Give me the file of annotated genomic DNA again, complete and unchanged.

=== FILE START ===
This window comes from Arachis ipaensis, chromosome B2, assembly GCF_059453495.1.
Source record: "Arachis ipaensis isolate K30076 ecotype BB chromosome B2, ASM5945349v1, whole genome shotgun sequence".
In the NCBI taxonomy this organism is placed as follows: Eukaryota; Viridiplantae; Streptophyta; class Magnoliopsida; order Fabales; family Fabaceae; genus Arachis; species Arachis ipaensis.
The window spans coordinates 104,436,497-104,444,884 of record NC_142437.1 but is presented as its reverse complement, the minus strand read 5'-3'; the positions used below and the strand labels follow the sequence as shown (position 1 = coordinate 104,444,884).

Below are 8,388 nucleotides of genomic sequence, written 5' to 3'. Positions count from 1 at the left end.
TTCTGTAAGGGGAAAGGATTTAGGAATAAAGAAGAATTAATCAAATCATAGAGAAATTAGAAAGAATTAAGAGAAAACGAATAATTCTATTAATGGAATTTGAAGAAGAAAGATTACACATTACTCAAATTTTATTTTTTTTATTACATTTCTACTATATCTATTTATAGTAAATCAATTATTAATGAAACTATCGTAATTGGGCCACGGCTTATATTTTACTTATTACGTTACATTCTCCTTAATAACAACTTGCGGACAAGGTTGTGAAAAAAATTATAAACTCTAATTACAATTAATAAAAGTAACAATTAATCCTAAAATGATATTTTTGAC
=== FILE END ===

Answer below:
This window comes from Arachis ipaensis, chromosome B2, assembly GCF_059453495.1.
Source record: "Arachis ipaensis isolate K30076 ecotype BB chromosome B2, ASM5945349v1, whole genome shotgun sequence".
In the NCBI taxonomy this organism is placed as follows: Eukaryota; Viridiplantae; Streptophyta; class Magnoliopsida; order Fabales; family Fabaceae; genus Arachis; species Arachis ipaensis.
The window spans coordinates 104,436,497-104,444,884 of record NC_142437.1 but is presented as its reverse complement, the minus strand read 5'-3'; the positions used below and the strand labels follow the sequence as shown (position 1 = coordinate 104,444,884).

Below are 8,388 nucleotides of genomic sequence, written 5' to 3'. Positions count from 1 at the left end.
TTCTGTAAGGGGAAAGGATTTAGGAATAAAGAAGAATTAATCAAATCATAGAGAAATTAGAAAGAATTAAGAGAAAACGAATAATTCTATTAATGGAATTTGAAGAAGAAAGATTACACATTACTCAAATTTTATTTTTTTTATTACATTTCTACTATATCTATTTATAGTAAATCAATTATTAATGAAACTATCGTAATTGGGCCACGGCTTATATTTTACTTATTACGTTACATTCTCCTTAATAACAACTTGCGGACAAGGTTGTGAAAAAAATTATAAACTCTAATTACAATTAATAAAAGTAACAATTAATCCTAAAATGATATTTTTGAC